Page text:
Martin T4M-1 torpedo bombers of torpedo squadron one fly over USS LEXINGTON (CV-2) on 26 February 1929, shortly after that year’s fleet problem. Note aircraft laid smoke screen in distance. (Naval History and Heritage Command photo)

In 1923, the U.S. fleet conducted Fleet Problem I off the coast of Panama. At the time, the fleet was organized in a way where all of the vessels in the Navy fell under the operational command of the Commander-in-Chief United States Fleet, Admiral Hilary P. Jones. Jones was able to pull ships based in the Atlantic, Caribbean, and Pacific for the exercise or simply “maneuvers” as they were known. The exercise force divided into two parts referred to by color. Each iteration was blue against another color. Blue represented the United States, orange for Japan, red for Britain, and black for Germany. But in the 1920s political developments quickly made clear that the primary naval threat was orange. The Navy even went so far as to transpose Pacific geography on the Caribbean for some of the exercises with Japanese ports in the Windward Islands and the Panama Canal standing in for Manila and Corregidor. The first Fleet Problem focused on defending the Panama Canal from attack and it was scored as a resounding defeat for the defenders – the blue force. But the exercise was considered a major developmental success in that it led to critical assessments like the need to improve fleet communications, especially with aircraft and submarines to coordinate complex maneuvers.6

The exercises were designed to challenge and expand the thinking of the participants – they were not simply Mahanian duels of the battle line. They included, by modern definitions, both hybrid warfare and irregular warfare. The first Fleet Problem started without a formal declaration of war by the aggressor – foreshadowing the Japanese attack on Pearl Harbor nineteen years later.7 In the third Problem one of the fleets sent an intelligence officer undercover as a journalist to place notional bombs at fuel depots and key canal control installations and obtained a schedule for the opposing fleet’s transit of the canal.8 In the fifth Problem the blue fleet received an “intelligence bonanza” after cracking the codes used by ‘black.’9 The exercises were also coupled with diplomatic initiatives and often ended with grand reviews of the fleet – huge public relations boons for the Navy.10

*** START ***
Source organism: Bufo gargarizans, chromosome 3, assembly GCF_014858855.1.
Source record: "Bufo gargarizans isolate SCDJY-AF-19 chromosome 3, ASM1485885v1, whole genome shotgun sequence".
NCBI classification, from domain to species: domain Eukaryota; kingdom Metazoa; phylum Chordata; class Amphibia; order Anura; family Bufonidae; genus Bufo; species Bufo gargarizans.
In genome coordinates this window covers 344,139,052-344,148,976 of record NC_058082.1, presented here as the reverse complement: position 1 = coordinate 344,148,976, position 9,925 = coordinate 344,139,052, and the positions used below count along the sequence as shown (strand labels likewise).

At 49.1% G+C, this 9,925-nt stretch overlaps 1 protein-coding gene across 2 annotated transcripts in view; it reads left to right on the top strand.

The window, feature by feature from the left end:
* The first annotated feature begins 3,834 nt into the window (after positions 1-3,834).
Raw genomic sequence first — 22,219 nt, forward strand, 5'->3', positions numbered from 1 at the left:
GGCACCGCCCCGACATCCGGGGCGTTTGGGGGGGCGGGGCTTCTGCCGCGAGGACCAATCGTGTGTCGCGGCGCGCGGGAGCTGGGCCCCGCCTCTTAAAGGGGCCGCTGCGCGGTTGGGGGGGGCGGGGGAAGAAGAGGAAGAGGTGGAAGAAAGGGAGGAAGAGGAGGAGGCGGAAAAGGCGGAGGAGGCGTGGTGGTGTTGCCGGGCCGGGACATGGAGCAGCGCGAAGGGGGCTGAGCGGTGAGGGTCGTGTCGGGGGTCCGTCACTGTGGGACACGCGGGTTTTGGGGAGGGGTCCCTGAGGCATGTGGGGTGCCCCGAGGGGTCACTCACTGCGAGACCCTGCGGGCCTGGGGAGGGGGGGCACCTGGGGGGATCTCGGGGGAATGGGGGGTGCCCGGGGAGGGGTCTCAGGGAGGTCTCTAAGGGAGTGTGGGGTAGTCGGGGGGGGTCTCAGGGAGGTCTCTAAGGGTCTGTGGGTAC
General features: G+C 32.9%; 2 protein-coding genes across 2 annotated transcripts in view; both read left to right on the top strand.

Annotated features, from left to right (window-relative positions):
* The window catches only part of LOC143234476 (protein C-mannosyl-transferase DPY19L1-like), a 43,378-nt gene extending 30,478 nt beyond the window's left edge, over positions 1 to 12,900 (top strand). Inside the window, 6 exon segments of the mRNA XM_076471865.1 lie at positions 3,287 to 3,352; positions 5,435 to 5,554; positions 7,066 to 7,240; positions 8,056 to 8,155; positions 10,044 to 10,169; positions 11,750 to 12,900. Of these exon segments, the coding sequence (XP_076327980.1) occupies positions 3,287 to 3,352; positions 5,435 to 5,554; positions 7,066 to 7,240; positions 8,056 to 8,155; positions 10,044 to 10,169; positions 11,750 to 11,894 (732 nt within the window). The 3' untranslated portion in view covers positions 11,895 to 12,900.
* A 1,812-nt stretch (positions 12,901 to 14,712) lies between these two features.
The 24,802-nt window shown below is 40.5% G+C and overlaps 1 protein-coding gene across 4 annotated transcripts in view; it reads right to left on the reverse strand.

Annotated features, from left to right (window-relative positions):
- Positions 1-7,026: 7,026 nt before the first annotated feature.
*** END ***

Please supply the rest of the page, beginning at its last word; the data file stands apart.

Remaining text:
The Fleet Problems were often joint – combining land and sea-based forces (the Air Force did not yet exist as a separate service) and challenging commanders to decide which of their forces were the best to achieve their objectives. For example, during Fleet Problem III in 1924, 1,700 Marines landed under cover of night and seized Fort Randolph – a Army Coastal Defense fortification on the Atlantic side of the Panama Canal. Quickly overrunning the defenders, they moved on to seize a nearby submarine base and naval air station. The umpire for that part of the exercise proclaimed “The problem has conclusively shown that a Marine Expeditionary Force is a powerful weapon for a Commander-in-Chief engaged in any such operation…”11 In the next Problem the Marines employed an amphibious tank for the first time in their assault on the island of Culebra.12 The maneuvers also included significant notional, or as they were called at the time ‘constructive’ land forces to generate developments on land that would influence the play of the problems at sea. One Fleet Problem included a constructive expeditionary force of 150,000 soldiers.13 This jointness forced naval leaders to expand their thinking to include expeditionary operations and to try and adapt their tactics to leverage the advantages of land-based aviation and forces. This made for essential training for what would later be the island-hopping campaigns in the Pacific.

The Fleet Problems helped drive innovation in the Navy and gave naval leaders and Congress the information they needed to design a modern battle fleet. Some of the early lessons were the inability of legacy submarines to keep up with the battle line – leading to the development of faster and larger ‘fleet’ submarines. The Fleet Problems also led to the requirement for supply ships capable of cruising at twelve knots or faster. It was during maneuvers in 1924 that the Navy first employed the “riding abeam” or  the broadside method for underway replenishment.14 In the 1930s that the Navy developed the concept of “carrier task forces” and proved that carriers can operate most effectively and magnify their offensive combat power when separate from the fleet.15 Conservative thinking argued that aircraft were better employed defensively or as spotters for battleship guns but this was ultimately rejected based on experiences from the Fleet Problems. Repeated experiments and exercises eventually created a naval air arm that “became the principal means of naval strike by the end of the war…”16 The experiments were field by live-fire against target ships and the use of dummy bombs against specially modified ships covered in wooden planking. It is worth noting that in the Fleet Problems alone the U.S. conducted more mock air attacks on ships than were actually conducted by all combatants in the First World War – and sunk in training about half as many large warships as were sunk in the war.17 It was this experimentation that laid the groundwork for the Navy to develop an unmatched naval air arm during the Second World War.